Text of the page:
Since the end of the 1980s, what are still sometimes referred to as the new reproductive techniques have made it possible to question gender norms and roles in a new way. Technological and medical innovations in the field of procreation, which are becoming increasingly sophisticated, make it possible to truly break down the various aspects of fatherhood and motherhood. They are also the subject, in the contemporary period, of political demands for reproductive justice and of regulatory and legislative innovations. Acting on the biological constraints of reproduction, they also offer the possibility, for people whose parental legitimacy is a priori contested or questioned and yet who wish to become parents, to bypass or even free themselves from them.
Feminist epistemology and struggles have made it possible to understand, over the last forty years, how much the regulation and construction of gender are intrinsically linked to the experience and exercise of violence. At the same time, violence appears to be an act of gender itself. Since the end of the 2010s, the force of these analyses and dynamics has been in the news: reformulated and intensified in various places, the characterisation of gender-based violence, primarily male violence against women and girls, is unfolding as a chain effect of denunciations and solidarity. This phenomenon is diffracted by the use of social networks, which in turn leads to a recomposition and amplification of social mobilisations. From Ni Una Menos, “not one less”, the slogan that accompanied the politicisation of feminicide in Latin America, to #Metoo (-#me too), initially launched against sexual harassment and violence in the workplace, these media also lead to a geographical, transgenerational and even transcultural amplification of the moral disqualification of so-called “gender” violence.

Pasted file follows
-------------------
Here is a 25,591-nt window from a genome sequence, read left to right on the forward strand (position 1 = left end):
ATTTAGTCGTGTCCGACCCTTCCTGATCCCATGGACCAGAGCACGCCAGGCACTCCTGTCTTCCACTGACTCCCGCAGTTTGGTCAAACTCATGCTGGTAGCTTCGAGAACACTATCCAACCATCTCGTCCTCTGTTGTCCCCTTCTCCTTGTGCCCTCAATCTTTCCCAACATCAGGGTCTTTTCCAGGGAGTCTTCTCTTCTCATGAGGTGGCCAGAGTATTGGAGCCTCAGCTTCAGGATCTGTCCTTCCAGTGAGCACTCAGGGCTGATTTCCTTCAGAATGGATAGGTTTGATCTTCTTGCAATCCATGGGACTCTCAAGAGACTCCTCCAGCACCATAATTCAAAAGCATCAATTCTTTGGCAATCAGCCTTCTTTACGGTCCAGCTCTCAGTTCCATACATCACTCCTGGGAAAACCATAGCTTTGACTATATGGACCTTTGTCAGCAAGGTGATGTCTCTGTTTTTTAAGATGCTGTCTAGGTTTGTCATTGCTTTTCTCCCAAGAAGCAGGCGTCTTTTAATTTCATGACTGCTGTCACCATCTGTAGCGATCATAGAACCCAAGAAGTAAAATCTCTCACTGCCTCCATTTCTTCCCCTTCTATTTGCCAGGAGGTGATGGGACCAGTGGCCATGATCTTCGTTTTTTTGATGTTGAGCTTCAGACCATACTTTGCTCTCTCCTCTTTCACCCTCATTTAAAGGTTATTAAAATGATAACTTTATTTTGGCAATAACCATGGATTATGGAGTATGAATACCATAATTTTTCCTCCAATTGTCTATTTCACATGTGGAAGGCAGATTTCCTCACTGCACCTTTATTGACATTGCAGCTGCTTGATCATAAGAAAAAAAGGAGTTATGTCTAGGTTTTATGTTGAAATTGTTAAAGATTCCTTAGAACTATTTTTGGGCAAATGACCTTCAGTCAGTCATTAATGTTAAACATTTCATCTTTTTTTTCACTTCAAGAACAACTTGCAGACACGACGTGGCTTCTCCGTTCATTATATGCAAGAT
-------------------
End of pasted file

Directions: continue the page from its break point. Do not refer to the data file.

At least four observations can be made today. Firstly, the increased visibility of sexist and gender-based violence goes hand in hand with its multiplicity and even its definitional fragmentation, which constantly challenges the understanding of its common logic. Secondly, this new movement of politicisation follows on from an already established institutional awareness of gender-based violence, without the latter having been socially delegitimised. This calls into question the participation of political institutions in the trivialisation or even the de facto authorisation of certain forms of sexist and sexual violence. Thirdly, the globalised nature of the denunciation of violence calls into question the contextual variations in its practice and impunity, but also its common features. Lastly, the current centrality of reflections on gender violence poses a renewed look at the past, making it possible to identify new objects and at the same time to shed light on the contemporary situation. These are all areas of research that deserve to be opened or re-opened.
1. Materiality of violence, quantifications, definitions